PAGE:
20,000 Leagues Under the Sea

Front Cover
Grosset & Dunlap, 1996 - Juvenile Fiction - 424 pages
35 Reviews
An American frigate, tracking down a ship-sinking monster, faces not a living creature but an incredible invention -- a fantastic submarine commanded by the mysterious Captain Nemo. Suddenly a devastating explosion leaves just three survivors who find themselves prisoners in Nemo's death ship on an underwater odyssey around the world, as Captain Nemo -- one of the most horrible villains ever created -- takes his revenge out on society. This novel, written in 1870, foretells with uncanny accuracy the inventions and advanced technology of the 20th century, and has become a literary stepping-stone for generations of science-fiction writers.

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Review: 20,000 Leagues Under the Sea (Great Illustrated Classics)

User Review  - Maya Nicol - Goodreads

Ending was rather anti-climatic. But I've always been a sucker for classics and it was very interesting to read. Read full review

Review: 20,000 Leagues Under the Sea (Captain Nemo #1)

User Review  - Anne Forester - Goodreads

20,000 Leagues Under the Sea is a fantastical story. It took me some time to read it because the language and style is different than what I've been reading lately. I thought the story was interesting ... Read full review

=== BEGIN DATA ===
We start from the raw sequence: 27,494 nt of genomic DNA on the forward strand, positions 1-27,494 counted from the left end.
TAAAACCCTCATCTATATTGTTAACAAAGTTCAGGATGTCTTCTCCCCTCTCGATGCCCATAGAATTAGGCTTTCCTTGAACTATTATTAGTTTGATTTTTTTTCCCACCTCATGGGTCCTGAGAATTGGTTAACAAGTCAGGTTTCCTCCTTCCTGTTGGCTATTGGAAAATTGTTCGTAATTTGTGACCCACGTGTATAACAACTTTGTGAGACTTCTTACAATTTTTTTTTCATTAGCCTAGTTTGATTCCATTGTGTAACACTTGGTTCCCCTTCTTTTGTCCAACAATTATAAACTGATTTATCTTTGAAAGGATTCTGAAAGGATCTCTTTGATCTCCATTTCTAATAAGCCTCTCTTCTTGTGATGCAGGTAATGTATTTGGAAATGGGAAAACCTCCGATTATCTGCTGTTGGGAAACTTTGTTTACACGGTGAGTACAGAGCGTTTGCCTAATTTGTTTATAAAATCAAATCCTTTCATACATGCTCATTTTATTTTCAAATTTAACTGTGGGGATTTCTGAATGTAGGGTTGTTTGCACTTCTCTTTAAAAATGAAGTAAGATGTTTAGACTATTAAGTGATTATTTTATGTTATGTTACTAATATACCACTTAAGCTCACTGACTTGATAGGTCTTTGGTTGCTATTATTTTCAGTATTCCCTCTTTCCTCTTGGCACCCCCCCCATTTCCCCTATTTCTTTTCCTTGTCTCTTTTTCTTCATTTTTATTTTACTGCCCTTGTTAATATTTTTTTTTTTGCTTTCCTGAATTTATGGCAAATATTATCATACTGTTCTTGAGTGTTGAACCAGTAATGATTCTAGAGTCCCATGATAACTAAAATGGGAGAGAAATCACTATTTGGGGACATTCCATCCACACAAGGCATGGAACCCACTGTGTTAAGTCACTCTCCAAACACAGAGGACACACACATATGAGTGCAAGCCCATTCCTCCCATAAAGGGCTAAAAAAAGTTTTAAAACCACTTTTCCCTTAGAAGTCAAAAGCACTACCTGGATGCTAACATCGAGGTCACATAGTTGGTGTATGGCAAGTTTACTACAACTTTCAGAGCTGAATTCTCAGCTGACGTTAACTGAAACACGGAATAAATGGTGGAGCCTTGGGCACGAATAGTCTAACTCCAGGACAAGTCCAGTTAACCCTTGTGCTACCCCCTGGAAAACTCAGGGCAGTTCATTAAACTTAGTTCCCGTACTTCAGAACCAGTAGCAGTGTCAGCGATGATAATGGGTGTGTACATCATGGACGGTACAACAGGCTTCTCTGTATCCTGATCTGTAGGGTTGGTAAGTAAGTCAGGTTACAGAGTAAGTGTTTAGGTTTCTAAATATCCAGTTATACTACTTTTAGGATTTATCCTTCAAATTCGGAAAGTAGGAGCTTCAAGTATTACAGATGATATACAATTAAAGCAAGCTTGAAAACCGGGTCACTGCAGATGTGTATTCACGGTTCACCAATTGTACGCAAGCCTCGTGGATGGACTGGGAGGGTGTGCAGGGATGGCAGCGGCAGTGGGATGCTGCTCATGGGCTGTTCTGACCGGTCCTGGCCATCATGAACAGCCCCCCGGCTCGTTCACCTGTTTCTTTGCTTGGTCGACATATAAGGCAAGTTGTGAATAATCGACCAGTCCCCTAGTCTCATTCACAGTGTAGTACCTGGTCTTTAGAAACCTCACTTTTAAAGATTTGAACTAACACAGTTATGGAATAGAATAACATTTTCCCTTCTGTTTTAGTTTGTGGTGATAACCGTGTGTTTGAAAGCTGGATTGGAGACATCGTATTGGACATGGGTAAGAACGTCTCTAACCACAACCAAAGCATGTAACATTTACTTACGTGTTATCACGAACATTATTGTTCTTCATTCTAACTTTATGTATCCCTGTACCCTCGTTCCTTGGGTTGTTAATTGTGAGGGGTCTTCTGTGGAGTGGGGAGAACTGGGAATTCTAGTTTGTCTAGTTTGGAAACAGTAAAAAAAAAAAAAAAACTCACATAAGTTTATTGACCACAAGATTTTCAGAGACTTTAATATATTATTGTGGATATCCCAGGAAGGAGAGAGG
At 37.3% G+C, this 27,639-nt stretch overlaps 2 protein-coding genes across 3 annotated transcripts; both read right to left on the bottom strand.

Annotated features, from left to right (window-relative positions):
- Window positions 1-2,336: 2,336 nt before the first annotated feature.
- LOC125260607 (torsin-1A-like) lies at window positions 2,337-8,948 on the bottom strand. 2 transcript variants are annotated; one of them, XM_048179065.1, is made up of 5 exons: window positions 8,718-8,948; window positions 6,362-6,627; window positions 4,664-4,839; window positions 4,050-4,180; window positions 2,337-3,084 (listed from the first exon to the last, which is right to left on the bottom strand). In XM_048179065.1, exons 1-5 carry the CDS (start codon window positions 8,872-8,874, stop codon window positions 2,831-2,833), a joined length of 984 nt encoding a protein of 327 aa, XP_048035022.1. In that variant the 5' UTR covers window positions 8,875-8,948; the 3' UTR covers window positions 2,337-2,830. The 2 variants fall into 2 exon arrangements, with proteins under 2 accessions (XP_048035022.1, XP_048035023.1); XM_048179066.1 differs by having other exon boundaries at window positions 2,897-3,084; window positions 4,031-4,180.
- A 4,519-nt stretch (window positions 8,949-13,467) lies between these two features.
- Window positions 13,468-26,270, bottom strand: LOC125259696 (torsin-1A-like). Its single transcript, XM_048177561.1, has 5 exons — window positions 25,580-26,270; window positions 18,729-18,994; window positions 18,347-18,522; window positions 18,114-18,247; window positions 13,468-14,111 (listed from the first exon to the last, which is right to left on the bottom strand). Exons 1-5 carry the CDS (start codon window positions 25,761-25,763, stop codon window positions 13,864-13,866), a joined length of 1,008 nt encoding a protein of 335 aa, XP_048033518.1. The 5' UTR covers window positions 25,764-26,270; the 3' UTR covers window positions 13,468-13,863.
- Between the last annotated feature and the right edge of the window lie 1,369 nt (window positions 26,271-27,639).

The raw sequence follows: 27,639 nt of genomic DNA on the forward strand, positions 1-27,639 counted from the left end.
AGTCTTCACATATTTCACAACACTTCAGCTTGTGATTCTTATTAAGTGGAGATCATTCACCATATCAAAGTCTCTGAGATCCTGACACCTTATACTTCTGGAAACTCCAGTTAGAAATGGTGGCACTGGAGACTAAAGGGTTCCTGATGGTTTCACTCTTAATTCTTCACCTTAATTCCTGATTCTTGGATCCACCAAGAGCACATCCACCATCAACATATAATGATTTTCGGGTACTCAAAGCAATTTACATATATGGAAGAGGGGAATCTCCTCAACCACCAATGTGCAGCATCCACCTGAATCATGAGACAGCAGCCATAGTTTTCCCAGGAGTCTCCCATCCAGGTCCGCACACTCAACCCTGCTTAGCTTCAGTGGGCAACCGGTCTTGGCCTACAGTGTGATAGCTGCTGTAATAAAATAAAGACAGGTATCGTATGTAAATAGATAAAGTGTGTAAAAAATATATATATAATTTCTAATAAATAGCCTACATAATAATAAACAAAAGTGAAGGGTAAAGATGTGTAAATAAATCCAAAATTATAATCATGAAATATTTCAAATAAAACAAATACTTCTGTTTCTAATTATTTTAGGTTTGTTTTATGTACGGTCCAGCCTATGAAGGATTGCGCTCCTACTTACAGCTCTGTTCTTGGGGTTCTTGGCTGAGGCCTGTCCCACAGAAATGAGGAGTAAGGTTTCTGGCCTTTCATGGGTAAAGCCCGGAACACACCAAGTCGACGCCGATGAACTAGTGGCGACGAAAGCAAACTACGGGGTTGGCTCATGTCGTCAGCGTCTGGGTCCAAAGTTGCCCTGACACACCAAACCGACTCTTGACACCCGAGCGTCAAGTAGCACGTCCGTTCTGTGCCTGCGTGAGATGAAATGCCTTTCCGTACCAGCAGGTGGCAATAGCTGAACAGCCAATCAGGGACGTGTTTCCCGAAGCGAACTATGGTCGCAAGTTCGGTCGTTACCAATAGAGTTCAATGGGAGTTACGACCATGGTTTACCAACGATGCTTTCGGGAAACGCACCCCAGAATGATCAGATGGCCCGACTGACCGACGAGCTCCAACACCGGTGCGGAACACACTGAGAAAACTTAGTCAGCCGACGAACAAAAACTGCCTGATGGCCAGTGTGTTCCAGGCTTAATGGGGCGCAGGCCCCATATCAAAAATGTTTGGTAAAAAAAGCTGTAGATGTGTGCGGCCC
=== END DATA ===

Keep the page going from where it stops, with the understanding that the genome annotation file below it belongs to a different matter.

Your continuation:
About the author (1996)

Jules Verne, born at Nantes, France, in 1828, of legal and seafaring stock, was the author of innumerable adventure stories that combined a vivid imagination with a gift for popularizing science. Although he studied law at Paris, he devoted his life entirely to writing. His most popular stories, besides 20,000 Leagues Under the Sea (1870), include: Five Weeks in a Balloon (1863), Journey to the Center of the Earth (1864), A Trip to the Moon (1865), Around the World in Eighty Days (1872), and Michael Strogoff (1876). In addition, he was the author of a number of successful plays, as well as a popular history of exploration from Phoenician times to the mid-nineteenth century, The Discovery of the Earth (1878-80). After a long and active career in literature, Jules Verne died at Amiens, France, in 1905.

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